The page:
San Francisco

Fred Dekker, Ed Handelman, and Barbara Spring

Hollis Galleries

There seems to be no significance, either in terms of contrast or of parallelism in the juxtaposition of work by these three artists. Mr. Dekker presents numerous ink drawings in which vaguely suggested clusters of featureless figures emerge from areas of ink wash alternated with uniformly dense meshes of thick lines and whorls busily spreading to the margins of the paper. There is nothing in these drawings to indicate that Mr. Dekker possesses the slightest sensitivity to his medium; all of the problems, as well as the vast range of resources of drawing are neglected. Mr. Handelman’s collage paintings tend to be trivially busy without being resourceful. Miss Spring has devoted considerable skill and patience to the reproduction, in various woods, of the visual appearance (in actual size) of a butcher’s counter and a bakery display case. The “realism” of these fabrications is quite startling and could have been heightened if Miss Spring had been able also to compound concealed posits of gas-releasing crystals simulating the appropriate odors. This, of course, is sculptural “Pop Art” and provokes the familiar, currently controversial questions posed by the idiom.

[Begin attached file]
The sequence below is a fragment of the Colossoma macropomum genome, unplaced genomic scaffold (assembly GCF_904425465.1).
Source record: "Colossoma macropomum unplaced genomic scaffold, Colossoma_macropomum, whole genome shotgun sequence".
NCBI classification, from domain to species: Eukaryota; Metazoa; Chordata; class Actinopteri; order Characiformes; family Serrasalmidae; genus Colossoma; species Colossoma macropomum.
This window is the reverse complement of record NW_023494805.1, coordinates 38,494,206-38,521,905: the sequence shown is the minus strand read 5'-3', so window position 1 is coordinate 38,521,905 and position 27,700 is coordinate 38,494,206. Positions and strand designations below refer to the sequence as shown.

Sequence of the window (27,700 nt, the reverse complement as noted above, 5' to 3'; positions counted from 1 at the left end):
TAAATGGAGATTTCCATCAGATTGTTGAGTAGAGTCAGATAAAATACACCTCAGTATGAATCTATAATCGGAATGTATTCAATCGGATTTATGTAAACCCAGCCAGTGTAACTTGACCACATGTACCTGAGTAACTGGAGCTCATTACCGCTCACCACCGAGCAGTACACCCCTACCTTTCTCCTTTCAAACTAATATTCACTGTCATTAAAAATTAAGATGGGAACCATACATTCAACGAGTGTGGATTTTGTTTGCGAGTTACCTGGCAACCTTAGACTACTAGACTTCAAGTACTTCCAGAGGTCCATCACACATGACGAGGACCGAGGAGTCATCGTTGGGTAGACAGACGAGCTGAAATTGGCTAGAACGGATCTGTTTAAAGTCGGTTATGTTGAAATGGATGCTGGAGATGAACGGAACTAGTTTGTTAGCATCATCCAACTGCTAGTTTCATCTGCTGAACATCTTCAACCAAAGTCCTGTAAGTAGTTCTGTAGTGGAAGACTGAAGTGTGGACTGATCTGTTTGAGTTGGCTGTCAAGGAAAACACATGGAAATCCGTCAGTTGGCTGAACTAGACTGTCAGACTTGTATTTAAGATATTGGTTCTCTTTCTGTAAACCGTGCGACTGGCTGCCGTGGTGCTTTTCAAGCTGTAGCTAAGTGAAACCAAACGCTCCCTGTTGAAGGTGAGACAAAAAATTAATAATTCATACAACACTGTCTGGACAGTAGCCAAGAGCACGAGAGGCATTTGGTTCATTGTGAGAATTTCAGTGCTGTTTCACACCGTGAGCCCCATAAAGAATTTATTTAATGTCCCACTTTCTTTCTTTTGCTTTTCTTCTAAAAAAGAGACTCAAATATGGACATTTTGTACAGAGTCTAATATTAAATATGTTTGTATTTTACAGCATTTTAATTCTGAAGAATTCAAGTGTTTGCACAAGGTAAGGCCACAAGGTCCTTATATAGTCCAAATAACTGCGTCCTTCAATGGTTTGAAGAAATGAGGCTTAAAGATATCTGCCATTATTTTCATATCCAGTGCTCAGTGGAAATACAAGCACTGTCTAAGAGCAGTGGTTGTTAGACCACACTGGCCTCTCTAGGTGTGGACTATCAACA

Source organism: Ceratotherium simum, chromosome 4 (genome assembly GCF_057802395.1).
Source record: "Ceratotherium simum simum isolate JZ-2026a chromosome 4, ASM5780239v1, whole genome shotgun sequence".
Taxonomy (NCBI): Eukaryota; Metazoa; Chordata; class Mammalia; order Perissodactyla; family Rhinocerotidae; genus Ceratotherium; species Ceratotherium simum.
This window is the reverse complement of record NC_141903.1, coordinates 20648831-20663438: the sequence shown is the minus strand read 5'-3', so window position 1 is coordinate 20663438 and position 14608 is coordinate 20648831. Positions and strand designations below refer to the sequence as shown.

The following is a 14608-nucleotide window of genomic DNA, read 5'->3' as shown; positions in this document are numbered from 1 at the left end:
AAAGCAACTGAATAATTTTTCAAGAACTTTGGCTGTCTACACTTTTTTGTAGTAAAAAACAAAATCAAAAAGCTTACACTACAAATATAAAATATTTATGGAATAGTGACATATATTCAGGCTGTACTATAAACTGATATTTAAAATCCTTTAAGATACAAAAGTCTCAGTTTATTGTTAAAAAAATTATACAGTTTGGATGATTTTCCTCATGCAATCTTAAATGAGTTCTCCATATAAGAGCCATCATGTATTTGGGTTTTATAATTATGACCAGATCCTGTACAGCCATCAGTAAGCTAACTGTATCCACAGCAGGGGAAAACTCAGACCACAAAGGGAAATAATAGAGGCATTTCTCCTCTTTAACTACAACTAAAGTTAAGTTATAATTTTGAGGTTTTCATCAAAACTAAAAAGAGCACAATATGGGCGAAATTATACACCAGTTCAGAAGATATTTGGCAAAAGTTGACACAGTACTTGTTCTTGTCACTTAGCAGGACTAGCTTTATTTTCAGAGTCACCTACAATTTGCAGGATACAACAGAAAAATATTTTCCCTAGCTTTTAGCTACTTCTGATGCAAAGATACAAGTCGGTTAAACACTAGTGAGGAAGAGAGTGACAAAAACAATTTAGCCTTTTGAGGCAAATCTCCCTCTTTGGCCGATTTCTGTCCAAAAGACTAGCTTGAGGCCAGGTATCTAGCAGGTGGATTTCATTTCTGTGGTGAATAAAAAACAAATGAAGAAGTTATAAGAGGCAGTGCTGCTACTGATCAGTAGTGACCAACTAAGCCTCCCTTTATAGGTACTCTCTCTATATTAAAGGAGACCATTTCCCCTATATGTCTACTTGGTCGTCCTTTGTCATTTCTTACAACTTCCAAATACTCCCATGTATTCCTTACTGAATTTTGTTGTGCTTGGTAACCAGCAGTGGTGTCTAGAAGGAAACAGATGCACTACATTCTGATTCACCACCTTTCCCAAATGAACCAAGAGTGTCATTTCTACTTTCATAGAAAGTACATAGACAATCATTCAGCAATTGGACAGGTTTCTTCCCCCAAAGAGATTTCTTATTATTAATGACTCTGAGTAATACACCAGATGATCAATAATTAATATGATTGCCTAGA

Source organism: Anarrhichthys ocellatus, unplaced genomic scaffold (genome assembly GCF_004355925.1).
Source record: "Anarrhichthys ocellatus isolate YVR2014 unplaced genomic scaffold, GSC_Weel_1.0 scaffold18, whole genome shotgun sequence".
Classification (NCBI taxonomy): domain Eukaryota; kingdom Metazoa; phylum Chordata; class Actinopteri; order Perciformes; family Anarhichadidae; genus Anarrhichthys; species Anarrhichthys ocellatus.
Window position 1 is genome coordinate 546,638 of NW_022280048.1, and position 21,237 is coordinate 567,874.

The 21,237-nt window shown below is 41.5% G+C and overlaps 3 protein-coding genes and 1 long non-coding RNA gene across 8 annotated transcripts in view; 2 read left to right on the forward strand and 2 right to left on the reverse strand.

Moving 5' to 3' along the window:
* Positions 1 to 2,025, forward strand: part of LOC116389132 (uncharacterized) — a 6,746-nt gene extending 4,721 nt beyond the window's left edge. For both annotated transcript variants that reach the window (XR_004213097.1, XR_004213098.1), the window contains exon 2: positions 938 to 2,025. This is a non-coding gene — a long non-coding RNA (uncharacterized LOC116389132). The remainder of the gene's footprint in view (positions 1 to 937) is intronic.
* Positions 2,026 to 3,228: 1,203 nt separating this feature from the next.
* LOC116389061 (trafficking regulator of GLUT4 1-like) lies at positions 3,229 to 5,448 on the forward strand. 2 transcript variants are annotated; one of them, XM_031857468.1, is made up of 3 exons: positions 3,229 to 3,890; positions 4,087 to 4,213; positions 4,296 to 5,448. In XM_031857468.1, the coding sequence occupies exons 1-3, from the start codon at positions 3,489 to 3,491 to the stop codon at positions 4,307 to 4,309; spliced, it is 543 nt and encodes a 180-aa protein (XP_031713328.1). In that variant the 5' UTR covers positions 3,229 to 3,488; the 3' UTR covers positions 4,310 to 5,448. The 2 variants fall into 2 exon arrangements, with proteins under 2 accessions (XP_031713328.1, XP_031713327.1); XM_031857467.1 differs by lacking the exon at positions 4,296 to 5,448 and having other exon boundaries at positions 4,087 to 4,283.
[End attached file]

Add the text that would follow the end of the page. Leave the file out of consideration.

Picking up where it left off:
Palmer D. French